DiEM25 debates workers’ Brexit opportunities in Edinburgh

John Page
Wed 05, 2018, DSC News Member-contributed
Spread the word

On Saturday, 28 April, the Scottish Socialist Party (SSP) hosted a debate to address the question: ‘How can working people benefit from leaving the European Union?’ Panel presentations from Margaret Cuthbert (Scottish economist and academic), Asbjorn Wahl (Norwegian trade unionist and author), Colin Fox (SSP co-spokesman and former MSP) and John Page (for DiEM25) were followed by contributions and questions from the floor.

Opening, after telling DiEM25’s purpose and development, John Page suggested that workers could benefit from three areas that would be freed of total or partial EU control. Industrial strategy should direct state resources more sensitively and therefore efficiently to better-defined regions and sectors. State support for SMEs (the largest source of new jobs) via investment tax breaks could be extended and tailored to UK opportunities. Life-long learning is, thanks to the internet, expanding greatly and becoming more accessible and affordable. The state would now be free to subsidise employers’ staff education and training support programmes without infringing state aid rules.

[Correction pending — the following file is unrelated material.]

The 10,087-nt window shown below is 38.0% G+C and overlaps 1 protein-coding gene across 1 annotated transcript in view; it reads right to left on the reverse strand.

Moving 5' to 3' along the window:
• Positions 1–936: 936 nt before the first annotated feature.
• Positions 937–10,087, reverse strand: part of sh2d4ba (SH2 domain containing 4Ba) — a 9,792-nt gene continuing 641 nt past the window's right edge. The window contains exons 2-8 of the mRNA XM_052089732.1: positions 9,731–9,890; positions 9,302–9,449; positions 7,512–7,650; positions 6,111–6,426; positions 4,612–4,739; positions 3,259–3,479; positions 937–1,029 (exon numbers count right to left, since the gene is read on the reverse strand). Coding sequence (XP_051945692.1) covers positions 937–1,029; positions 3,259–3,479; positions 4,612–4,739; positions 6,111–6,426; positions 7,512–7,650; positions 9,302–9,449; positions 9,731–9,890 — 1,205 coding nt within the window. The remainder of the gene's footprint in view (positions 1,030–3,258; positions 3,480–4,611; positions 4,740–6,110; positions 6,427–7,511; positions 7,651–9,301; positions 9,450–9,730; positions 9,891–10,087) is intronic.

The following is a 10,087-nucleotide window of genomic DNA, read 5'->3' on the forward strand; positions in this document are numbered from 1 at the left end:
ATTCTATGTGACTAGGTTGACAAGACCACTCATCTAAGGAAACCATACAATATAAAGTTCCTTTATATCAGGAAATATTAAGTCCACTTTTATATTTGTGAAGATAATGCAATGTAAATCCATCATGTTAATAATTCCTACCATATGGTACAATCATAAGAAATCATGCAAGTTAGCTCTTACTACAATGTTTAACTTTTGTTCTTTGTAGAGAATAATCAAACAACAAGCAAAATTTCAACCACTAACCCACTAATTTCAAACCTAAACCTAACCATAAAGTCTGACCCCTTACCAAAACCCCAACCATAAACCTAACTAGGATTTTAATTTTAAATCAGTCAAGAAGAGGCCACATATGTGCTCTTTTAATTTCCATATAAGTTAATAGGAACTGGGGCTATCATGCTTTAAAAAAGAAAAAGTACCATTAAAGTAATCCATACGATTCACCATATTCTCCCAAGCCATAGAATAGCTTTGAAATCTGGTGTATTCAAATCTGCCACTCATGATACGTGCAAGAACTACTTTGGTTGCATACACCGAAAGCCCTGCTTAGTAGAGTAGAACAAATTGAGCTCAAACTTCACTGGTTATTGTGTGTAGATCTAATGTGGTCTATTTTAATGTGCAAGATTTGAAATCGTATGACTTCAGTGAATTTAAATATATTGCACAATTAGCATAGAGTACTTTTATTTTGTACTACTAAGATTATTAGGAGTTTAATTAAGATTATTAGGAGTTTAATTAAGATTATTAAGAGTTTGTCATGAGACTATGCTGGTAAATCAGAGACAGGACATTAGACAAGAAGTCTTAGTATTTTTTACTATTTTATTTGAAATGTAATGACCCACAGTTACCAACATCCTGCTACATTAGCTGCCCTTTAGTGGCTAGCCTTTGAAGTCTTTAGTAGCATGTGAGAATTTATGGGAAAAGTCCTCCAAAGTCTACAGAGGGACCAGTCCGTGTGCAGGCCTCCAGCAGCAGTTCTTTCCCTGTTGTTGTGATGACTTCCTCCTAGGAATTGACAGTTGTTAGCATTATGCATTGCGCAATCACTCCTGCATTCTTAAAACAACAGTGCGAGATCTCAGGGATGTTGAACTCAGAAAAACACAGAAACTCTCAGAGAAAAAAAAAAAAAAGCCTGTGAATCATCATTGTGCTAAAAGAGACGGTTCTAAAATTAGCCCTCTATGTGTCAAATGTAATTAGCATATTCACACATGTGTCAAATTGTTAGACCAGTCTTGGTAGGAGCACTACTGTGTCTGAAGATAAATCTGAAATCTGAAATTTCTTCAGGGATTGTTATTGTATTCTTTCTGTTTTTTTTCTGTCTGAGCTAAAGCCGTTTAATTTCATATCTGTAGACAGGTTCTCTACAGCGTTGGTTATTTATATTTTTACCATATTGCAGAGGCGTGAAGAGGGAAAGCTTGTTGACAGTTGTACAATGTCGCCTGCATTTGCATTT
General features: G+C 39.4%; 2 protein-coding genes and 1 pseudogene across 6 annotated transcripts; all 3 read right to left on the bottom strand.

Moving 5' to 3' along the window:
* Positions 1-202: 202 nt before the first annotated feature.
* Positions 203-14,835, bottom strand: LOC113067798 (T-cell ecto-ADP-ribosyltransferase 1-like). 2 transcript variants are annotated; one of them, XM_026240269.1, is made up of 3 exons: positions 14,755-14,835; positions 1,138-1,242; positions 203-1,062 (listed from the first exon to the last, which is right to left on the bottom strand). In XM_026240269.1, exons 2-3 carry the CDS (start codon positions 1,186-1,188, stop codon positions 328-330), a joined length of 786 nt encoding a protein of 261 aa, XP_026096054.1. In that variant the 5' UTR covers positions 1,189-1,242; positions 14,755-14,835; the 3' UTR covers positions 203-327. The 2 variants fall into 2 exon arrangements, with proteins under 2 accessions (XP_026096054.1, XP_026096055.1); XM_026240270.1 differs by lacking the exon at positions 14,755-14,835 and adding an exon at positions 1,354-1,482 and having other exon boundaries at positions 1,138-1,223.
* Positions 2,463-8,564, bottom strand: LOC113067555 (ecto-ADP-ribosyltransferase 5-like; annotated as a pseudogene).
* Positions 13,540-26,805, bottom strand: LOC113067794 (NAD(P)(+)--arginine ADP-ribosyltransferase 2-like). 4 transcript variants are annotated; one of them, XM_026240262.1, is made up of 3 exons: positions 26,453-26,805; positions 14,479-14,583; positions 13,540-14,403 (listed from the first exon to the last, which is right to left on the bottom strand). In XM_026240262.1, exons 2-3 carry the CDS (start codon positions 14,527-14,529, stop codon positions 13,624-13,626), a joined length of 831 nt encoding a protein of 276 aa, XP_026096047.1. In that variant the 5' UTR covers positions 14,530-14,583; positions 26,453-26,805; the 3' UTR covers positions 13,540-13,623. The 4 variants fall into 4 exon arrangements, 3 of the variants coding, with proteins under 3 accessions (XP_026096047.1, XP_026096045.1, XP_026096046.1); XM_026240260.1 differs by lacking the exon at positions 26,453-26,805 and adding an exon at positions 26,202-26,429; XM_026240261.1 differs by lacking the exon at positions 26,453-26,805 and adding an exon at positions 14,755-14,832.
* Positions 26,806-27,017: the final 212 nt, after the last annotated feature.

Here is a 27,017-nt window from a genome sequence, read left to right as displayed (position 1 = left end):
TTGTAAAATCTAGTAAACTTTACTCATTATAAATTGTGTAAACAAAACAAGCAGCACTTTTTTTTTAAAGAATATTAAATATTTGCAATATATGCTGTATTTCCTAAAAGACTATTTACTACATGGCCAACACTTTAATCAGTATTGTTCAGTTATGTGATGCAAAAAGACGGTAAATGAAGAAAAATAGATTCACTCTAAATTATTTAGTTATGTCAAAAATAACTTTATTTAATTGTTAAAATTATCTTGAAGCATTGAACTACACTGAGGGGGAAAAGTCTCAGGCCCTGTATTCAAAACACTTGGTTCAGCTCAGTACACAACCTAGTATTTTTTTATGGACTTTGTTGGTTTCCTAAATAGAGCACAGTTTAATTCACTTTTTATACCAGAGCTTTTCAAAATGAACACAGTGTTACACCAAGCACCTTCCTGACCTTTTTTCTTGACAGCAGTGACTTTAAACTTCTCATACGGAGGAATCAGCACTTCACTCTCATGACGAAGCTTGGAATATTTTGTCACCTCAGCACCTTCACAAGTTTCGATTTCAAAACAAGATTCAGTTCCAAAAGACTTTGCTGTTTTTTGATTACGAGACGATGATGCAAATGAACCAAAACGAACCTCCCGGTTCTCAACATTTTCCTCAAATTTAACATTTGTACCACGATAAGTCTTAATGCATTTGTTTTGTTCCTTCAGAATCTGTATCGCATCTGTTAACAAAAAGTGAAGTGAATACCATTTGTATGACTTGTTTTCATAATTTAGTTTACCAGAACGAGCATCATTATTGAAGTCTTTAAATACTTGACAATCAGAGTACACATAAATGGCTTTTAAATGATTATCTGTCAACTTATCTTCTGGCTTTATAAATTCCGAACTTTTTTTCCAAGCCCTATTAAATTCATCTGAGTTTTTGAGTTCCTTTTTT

Margaret Cuthbert cited information that shows increasing unfairness and disempowerment affecting working people in Scotland, going on to describe the poor quality and irrelevance of figures emanating from Scottish Government , especially with reference to SMEs.

Asbjorn Wahl explained how well Norway had prospered outside the EU, but in EFTA, and that this could perhaps work for other countries too.

Colin Fox reminded participants of Socialists’ belief in the virtues of state ownership. Without EU inhibitions, many assets, especially utilities, should be re-nationalised for the benefit of all, not just corrupt capitalists and plutocrats.

In conclusion, despite all the ideas and desire about what is needed to counter general feelings of disempowerment and economic insecurity, workers’ opportunities are unlikely to improve under circumstances common to both UK and EU of undemocratic government that is answerable first to the bankers and other special interests.

 

To all members who are keen to form a DSC in Scotland, and who are prepared to give their time and talent: John will soon be sending out an invitation to a DiEM25 meeting, probably in Edinburgh, to start putting together an application for DSC approval.

Photograph credit: Craig MacLean

Do you want to be informed of DiEM25's actions? Sign up here.